clock menu more-arrow no yes

Filed under:

Gabriel Ynoa struggled in his first cup of coffee

New, comments

Ynoa made a few starts and a few relief appearances down the stretch in 2016.

New York Mets v Philadelphia Phillies Photo by Rich Schultz/Getty Images

If everything had gone according to plan for the Mets last year, Gabriel Ynoa might not have pitched in the big leagues. It certainly wasn’t that he didn’t deserve a shot after pitching well in Triple-A Las Vegas, but the Mets were pretty far down their depth chart for pitchers when they got to the point that Ynoa was starting games in mid-to-late September as the Mets tried to secure a Wild Card spot.

Ynoa began the season in Vegas, coming off a decent season with Double-A Binghamton in 2015 that saw him finish with a 3.90 ERA. In a much tougher environment for pitchers, he managed to put together a 3.97 ERA in 154.1 innings in the Vegas rotation. He got called up for the first time in mid-August, and he made three relief appearances for the Mets before being sent back to Vegas for a couple of starts—a pair of scoreless eight-inning outings—and brought back to the Mets in early September as rosters expanded.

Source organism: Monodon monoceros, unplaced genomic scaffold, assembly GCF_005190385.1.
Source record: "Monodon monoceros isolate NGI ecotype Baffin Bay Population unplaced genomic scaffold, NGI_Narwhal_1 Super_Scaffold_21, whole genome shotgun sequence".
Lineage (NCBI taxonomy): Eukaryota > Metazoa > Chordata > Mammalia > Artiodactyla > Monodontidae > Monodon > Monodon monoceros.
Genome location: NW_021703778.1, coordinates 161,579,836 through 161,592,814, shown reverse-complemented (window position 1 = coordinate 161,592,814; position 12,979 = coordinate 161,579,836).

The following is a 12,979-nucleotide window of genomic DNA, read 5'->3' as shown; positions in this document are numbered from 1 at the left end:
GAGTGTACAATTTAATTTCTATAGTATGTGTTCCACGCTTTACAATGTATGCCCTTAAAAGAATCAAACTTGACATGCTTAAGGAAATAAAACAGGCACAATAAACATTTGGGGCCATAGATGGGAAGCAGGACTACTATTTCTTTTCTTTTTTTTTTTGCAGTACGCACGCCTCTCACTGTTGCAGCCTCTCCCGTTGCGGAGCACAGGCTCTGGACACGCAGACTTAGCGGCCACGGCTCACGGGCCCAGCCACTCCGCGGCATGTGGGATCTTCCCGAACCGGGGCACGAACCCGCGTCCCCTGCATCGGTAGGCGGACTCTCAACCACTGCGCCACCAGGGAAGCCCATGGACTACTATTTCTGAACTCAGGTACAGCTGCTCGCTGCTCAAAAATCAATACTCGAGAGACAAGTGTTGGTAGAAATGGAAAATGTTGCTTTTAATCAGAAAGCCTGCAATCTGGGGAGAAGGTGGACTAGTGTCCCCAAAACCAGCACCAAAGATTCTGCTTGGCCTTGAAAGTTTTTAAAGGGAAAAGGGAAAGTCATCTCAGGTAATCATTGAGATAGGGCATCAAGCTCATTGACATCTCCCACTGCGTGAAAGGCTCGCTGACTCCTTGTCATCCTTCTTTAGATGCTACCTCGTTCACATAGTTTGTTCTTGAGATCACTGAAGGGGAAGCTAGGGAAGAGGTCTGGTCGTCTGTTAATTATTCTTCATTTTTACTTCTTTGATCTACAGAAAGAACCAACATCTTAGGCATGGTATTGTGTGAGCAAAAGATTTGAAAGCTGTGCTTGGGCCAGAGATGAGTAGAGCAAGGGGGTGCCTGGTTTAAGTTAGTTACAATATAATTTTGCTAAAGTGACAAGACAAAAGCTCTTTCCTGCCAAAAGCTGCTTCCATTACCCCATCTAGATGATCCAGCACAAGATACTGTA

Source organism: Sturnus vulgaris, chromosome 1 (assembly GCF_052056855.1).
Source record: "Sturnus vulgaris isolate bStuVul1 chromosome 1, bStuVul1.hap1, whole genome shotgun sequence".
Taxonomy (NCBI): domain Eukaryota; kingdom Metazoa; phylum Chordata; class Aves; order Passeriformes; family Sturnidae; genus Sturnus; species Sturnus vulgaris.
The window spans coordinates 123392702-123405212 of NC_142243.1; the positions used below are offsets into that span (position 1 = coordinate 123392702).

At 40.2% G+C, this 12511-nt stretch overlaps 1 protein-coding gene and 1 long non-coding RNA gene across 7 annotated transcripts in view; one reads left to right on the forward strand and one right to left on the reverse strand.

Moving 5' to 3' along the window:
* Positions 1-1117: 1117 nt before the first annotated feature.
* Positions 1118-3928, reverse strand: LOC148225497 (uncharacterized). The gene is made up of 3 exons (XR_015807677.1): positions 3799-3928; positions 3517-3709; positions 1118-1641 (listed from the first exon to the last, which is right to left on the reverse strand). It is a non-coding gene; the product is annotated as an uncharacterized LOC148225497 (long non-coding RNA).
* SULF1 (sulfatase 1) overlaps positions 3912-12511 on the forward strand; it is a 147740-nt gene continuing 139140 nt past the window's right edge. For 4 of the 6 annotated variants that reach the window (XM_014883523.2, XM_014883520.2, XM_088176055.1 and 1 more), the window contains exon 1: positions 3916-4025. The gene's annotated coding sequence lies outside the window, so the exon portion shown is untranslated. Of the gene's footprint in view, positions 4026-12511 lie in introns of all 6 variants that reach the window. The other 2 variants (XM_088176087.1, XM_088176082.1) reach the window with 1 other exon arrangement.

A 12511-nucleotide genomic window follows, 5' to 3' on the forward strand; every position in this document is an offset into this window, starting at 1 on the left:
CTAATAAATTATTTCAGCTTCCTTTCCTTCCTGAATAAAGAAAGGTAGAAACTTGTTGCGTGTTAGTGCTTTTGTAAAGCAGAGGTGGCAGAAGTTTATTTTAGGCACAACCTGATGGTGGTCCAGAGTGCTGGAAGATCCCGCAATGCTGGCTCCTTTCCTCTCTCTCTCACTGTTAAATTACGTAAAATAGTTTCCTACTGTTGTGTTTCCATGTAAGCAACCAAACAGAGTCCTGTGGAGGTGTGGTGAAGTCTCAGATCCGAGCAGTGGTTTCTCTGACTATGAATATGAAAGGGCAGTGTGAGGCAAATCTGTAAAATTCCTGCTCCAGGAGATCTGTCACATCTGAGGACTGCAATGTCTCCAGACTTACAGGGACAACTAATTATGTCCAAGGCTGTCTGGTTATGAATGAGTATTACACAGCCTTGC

From there, Ynoa made three starts and three appearances out of the bullpen, and the major league results were decidedly mixed. He threw a total of 18.1 innings in the majors and had a 6.38 ERA, which was very far from ideal. He struck out 8.35 batters per nine over that tiny sample, a rate that far exceeded any of the rates he had posted in the minors and probably won’t sustain itself at baseball’s highest level going forward. But thanks to that strikeout rate, an average-ish walk rate, and the fact that he didn’t allow any home runs, Ynoa had a 2.60 FIP.

This year, the same could probably be said of Ynoa’s status and the Mets’ depth chart as last year. If everything goes according to plan—especially if that plan includes the acquisition of any of the remaining free agent relief pitchers—Ynoa might not see much time with the Mets. But with the some major league experience under his belt and the realities of health over the course of a 162-game season, perhaps he’ll get a longer look in the bigs than he did last year.